A tweet caught my eye today, by @maylavelle
It made me stop and think. I replied “Yes it does”.
I don’t know about anyone else, but my work experience is what you might call ‘varied’. I recounted it recently to a group of under-graduates in Falmouth University where I was External Examiner on their (truly excellent) Marine & Natural History Photography Degree Course.
I asked the small group I spoke with the same question I had asked previous groups of students “You all want to be natural history photographers don’t you? (they nodded “yes”) …..and would I be right to think that if you don’t find employment in that field you’ll be really dismayed?”
In one voice they responded “yes, very disappointed”.
So I tell them about my work background, that I was a welder in the shipyards for a year, then completed a proper 4 year carpentry apprenticeship with a local joiner/undertaker followed by several years in the building trade, then into 23 years in Social Work Disability Services involving running a small crafts workshop, developing an outdoors skills course for adults with physical and intellectual impairments, teaching canoeing & skiing, and with the added excitement of occasional stints cooking on canal barges, designing and making stained glass windows and a host of other stuff. They always look puzzled, because I don’t mention photography.
I say “Now…any questions…?” and someone always queries “…er…um…you didn’t mention photography…?”
So I explain how I’ve worked professionally as a photographer for 40 years managing to obtain job-shares or part-time work in most of the other ‘proper’ jobs I’ve had to allow this. But that this other source of income has left me free to undertake the photographic work I want to do, rather than need to do. This has often been working for clients in the environmental and social care sectors, because I value the work they do, and in truth many of these organisations don’t have huge budgets anyway and my contributions are hugely valuable to them.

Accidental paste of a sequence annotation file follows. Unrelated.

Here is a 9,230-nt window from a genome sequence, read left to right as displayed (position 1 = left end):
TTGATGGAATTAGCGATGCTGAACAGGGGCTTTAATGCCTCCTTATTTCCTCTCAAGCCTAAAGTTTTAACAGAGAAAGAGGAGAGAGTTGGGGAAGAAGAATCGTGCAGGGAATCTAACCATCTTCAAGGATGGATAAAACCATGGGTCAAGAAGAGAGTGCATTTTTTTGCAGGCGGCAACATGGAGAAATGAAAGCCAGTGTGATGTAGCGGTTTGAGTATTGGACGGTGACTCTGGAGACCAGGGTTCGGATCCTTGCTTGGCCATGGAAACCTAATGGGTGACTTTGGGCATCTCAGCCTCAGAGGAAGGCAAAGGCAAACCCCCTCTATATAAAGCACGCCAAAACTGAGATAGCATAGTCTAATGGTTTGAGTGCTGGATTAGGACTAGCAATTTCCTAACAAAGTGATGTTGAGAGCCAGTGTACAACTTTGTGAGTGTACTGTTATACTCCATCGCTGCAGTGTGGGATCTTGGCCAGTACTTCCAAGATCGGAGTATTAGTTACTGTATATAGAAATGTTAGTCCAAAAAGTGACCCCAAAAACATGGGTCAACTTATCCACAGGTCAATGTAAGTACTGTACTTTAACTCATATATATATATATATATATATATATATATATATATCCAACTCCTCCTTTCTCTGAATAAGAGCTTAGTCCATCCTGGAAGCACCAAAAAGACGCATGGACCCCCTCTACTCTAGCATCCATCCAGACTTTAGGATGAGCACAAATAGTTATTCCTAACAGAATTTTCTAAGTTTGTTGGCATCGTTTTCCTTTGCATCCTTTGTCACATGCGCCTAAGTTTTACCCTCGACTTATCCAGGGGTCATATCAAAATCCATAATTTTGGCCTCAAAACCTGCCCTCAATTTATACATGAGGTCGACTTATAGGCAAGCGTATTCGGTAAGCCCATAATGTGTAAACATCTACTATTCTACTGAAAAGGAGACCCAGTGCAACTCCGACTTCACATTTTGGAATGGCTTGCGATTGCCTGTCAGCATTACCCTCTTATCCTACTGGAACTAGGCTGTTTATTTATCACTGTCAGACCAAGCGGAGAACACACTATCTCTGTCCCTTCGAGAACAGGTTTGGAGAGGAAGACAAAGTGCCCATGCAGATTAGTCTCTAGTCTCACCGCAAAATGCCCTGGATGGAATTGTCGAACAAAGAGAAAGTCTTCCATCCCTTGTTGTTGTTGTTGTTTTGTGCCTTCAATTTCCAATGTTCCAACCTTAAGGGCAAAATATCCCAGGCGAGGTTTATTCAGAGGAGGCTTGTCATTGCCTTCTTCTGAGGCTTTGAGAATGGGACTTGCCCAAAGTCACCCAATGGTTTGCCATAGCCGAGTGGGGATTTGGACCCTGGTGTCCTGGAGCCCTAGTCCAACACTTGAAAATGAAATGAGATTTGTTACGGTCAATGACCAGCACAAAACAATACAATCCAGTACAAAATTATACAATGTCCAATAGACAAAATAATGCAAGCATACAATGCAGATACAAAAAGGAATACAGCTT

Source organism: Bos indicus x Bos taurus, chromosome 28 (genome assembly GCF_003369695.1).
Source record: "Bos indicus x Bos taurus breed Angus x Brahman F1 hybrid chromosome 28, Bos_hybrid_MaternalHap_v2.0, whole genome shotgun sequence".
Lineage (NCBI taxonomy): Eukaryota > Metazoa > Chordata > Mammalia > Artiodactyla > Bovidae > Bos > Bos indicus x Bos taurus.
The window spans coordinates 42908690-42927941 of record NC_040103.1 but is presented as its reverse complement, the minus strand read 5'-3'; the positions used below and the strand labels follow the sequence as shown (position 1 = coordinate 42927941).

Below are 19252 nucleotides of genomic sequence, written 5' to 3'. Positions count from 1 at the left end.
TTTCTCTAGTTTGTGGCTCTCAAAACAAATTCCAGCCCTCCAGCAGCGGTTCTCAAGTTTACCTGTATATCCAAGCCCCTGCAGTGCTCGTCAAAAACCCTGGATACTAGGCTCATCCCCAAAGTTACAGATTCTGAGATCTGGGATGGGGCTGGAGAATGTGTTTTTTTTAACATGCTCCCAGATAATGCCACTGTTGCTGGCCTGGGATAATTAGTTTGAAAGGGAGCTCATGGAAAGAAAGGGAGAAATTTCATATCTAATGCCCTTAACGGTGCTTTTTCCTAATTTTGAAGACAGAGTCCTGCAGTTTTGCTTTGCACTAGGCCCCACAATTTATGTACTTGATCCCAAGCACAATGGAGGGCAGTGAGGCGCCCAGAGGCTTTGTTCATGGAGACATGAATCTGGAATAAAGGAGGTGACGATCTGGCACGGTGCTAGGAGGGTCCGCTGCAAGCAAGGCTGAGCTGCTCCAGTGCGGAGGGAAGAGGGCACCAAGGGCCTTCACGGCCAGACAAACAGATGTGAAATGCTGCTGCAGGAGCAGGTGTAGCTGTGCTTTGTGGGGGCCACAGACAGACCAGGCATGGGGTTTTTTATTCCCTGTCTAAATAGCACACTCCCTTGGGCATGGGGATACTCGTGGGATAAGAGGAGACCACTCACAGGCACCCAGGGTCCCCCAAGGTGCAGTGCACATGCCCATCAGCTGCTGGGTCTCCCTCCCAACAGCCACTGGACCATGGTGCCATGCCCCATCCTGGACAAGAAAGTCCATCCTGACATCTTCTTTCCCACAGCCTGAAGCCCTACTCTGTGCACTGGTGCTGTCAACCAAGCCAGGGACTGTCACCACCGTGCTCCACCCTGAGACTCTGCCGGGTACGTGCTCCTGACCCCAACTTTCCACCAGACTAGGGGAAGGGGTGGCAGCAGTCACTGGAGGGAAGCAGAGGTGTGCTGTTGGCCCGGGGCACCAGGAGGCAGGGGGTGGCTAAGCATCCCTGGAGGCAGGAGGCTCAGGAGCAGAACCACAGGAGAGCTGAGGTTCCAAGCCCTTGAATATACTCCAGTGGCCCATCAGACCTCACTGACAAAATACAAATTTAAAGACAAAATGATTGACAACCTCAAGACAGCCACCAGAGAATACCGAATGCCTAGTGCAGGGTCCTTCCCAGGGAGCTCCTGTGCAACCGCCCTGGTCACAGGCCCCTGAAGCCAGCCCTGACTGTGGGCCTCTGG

But, and its a lovely ‘but’ to lob in next, but what has delighted me is that the skills which I’ve gained in my other fields of employment have been hugely valuable to me as a photographer, and often surprisingly so.
One example I offer was trying to get a rather reluctant fellow to cooperate for some images featuring the boat he was building. He was not up for it. Not at all. So we talked, and I mentioned how accurate some of the design features were on his boat (a huge scale model) and I mentioned davits and cofferdams and double-bottoms and his eyes lit up – “How do you know all that boatbuilding stuff?” so I explained about my shipyard experience and he was fascinated. Then I asked about his family and in the conversation he mentioned that he made some of the models he was working on for his son who has autism. With my long Social Work experience of working with and for people with autism I was able to discuss his son’s condition and situation in some depth. It was a lovely warm conversation and the result was an open and generous offer to photograph, and with a subject who was engaged and communicative with me because he knew I understood where he was coming from.
It has happened to me more times than I can remember – another memorable moment recently was talking with the builders renovating an old derelict building as part of a community revitalisation project which involves me tutoring a group of local people in documentary photography skills, and them recording the renovation process. In truth I got the job as tutor because I have a photography AND building trades background, combined with very specific people skills gained through my Social Work employment. The Building Renovation Project Manager gave me the normal talk-through of their work, but I asked questions, technical ones, and he looked puzzled “How do you know all this stuff?” So I told him, and he smiled broadly “Great! So you’ve got dirt under your fingernails too then, excellent!” and immediately we were on the same wavelength.
These moments of real understanding and communication are often vital to gaining access and breaking barriers. You’ll be pleasantly surprised at the value such a diverse range of work skills can be when you speak with subjects and try to win their trust and cooperation.
So, to May, and anyone else forging a path through the creative industries, don’t fret over whether that stint as a husky dog poo shoveler in Alaska is relevant or not, put it in your job application, demonstrate that you are adaptable, multi-faceted and willing to get ‘dirt under your fingernails’.
If I was a potential employer, I’d like to see that.